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Models and scaling: Assessing impact of climate change and land management on erosion and sediment dynamics
Convener: S.D. Keesstra  | Co-Conveners: E. Nadal Romero , M.J. Kirkby , Dr. Seeger , Gómez , A. M. Tarquis , N. J. Kuhn , J. P. Nunes , J. C. Gonzalez-Hidalgo , S. Beguería , P. Lionello , E.V. Taguas 
Oral Programme
 / Tue, 24 Apr, 10:30–12:00 / 13:30–15:00 / Room 22
Poster Programme
 / Attendance Tue, 24 Apr, 17:30–19:00 / Hall X/Y
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Land degradation and soil erosion are perceived as important problems facing humanity in the next 50 years. Especially semi-arid regions like the Mediterranean are particularly threatened by soil erosion. They are particularly sensitive to climate change and land management changes due to: (i) land use/cover changes, (ii) intense human activity, (iii) precipitation totals, extremes and seasonality, and (iv) means and extremes temperature.
The impact of land management and climate change impacts on erosion and sediment dynamics on the different scales is usually estimated by spatially distributed models. Many of these soil erosion models have been developed for small spatial units (e.g. individual plots or fields). Their application at a regional scale (e.g. large drainage basins) was hitherto not very successful since most models are specific to particular space and time scales. Often the solutions used to address these problems are relatively crude, and in many cases lack of input data is also a limiting factor.
For example, there is clear evidence that sediment yield rates are generally less for larger areas due to, among other things, soil patchiness, the duration of intense bursts of rainfall and imperfect connectivity; and at larger scales due to the size of storm cells. Some of these effects are being incorporated into models through considering sediment connectivity within catchments, and through specifically addressing issues of up and down scaling, together with the appropriate representation of processes across the range of scales. The complexity and dynamics of erosion and sediment system in catchments are therefore key issues that all researchers are facing, either explicitly or by default.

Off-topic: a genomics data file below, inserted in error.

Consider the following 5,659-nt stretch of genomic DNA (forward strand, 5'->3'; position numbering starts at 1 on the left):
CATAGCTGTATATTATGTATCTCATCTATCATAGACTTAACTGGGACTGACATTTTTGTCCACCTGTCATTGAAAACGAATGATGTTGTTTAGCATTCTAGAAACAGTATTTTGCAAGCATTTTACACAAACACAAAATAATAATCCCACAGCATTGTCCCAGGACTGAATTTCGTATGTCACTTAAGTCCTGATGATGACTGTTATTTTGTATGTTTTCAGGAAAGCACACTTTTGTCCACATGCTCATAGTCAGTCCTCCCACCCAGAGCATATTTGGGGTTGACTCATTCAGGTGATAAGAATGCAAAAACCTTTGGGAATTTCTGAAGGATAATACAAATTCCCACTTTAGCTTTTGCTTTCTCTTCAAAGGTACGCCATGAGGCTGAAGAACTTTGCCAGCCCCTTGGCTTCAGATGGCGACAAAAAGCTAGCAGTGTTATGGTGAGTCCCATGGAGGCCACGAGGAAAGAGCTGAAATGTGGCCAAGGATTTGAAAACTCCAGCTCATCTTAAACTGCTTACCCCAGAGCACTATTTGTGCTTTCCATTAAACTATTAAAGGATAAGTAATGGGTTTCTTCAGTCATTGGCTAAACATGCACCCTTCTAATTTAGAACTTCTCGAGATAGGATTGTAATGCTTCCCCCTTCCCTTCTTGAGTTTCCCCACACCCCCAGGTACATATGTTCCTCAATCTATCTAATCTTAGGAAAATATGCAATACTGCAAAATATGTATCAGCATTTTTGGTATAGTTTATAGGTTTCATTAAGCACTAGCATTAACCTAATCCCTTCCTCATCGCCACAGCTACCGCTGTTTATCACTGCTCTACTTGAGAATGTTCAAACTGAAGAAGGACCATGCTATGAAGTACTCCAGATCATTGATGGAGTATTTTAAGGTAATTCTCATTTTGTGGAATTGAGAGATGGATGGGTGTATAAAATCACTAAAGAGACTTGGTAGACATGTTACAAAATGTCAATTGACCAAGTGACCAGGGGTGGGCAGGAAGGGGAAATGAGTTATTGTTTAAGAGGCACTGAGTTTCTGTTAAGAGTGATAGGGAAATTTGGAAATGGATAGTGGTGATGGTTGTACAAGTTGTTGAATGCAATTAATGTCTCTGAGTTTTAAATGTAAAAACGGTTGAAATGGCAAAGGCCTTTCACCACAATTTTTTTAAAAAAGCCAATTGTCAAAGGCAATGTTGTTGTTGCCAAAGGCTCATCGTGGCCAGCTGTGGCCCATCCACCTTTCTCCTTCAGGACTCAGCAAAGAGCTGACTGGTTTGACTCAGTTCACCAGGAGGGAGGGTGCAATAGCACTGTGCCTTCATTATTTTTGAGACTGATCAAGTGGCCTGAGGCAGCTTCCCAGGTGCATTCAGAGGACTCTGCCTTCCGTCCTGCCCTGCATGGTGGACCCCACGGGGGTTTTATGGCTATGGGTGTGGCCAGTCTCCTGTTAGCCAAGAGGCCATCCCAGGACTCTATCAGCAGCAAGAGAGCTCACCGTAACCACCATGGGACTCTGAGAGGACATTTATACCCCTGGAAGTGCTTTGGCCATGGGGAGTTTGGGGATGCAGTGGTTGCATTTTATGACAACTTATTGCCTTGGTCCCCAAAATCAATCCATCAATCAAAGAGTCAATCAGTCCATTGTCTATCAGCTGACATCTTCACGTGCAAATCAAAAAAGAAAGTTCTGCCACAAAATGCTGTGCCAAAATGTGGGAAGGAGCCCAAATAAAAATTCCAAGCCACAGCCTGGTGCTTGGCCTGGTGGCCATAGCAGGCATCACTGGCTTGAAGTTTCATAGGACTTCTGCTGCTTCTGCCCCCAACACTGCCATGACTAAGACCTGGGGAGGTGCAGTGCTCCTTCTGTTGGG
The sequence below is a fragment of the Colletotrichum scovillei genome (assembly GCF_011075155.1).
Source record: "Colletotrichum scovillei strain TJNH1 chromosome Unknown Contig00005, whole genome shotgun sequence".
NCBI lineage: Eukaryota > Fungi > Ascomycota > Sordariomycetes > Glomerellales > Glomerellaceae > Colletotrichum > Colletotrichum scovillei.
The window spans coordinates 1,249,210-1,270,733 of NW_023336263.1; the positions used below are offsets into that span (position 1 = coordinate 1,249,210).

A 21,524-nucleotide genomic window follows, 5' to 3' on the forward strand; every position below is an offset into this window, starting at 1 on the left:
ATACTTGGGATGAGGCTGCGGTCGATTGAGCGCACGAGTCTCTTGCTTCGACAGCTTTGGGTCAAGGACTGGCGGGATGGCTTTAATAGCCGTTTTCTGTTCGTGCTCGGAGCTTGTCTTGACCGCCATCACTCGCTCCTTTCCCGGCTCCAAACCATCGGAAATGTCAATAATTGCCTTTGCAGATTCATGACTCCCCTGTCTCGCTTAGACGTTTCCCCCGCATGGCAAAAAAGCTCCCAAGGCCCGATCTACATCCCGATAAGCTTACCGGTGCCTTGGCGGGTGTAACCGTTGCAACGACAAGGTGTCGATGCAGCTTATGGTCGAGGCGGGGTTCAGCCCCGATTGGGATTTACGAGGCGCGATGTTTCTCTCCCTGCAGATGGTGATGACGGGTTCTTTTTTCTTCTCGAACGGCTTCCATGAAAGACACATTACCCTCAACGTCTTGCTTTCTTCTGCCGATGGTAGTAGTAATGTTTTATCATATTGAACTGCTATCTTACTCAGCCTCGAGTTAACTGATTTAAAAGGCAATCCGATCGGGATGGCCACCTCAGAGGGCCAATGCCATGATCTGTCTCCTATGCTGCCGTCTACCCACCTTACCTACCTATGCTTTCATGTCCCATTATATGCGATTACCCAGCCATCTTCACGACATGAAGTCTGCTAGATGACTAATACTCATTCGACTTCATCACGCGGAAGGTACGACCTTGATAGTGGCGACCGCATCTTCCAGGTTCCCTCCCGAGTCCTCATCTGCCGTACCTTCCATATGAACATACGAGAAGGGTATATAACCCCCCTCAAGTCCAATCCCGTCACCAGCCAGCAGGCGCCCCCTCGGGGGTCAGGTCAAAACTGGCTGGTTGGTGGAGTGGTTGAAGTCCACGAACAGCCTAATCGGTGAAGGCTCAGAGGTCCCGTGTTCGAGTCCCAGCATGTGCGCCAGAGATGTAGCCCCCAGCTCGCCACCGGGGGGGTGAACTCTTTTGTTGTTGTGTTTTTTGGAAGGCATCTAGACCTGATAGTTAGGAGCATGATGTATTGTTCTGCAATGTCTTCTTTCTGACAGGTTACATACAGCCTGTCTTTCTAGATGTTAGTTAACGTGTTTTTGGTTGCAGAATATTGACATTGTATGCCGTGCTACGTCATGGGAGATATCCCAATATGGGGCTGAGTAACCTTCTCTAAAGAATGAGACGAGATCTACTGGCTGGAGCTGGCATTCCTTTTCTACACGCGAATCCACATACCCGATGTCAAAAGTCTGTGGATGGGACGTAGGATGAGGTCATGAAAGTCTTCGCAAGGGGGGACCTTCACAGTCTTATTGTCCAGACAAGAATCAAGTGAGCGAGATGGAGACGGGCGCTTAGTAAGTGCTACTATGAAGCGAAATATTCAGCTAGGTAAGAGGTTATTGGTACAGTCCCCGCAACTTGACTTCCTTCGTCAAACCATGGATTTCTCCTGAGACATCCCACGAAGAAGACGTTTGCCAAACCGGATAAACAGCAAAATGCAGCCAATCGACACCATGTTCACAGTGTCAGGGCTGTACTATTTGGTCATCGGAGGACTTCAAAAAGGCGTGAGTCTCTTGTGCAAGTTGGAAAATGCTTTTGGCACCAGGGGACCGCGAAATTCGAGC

Particular challenges identified in improving our understanding of soil erosion and counteract the negative effects of it, include:
1. The complexity and large number of relevant interactions, with the emergence of hierarchical levels of organization that make it difficult to link the dynamics across a broad range of scales.
2. The high level of spatial heterogeneity and how to incorporate it in a description of the interaction and connectivity network, including size selectivity and the stochastic nature of particle deposition and consideration of the anastomosing flow pathways on hillsides
3. The temporal resolution of rainfall intensity, since the dynamics of sediment transport depend on high resolution data that is not widely available outside research catchments, so that models may have to rely on, for example, daily rainfall totals.
4. The uncertainties in data, spatial parameterisation and process understanding, and their implications for reliable forecasting, particularly at the scale of small to medium catchments.
5. Difficulties in linking quantitative and qualitative knowledge.
6. To counteract the negative effects of climate change it is necessary to develop, implement and disseminate effective soil conservation strategies while simultaneously maintaining the productivity and profitability of agroforestry systems in arid and semiarid areas.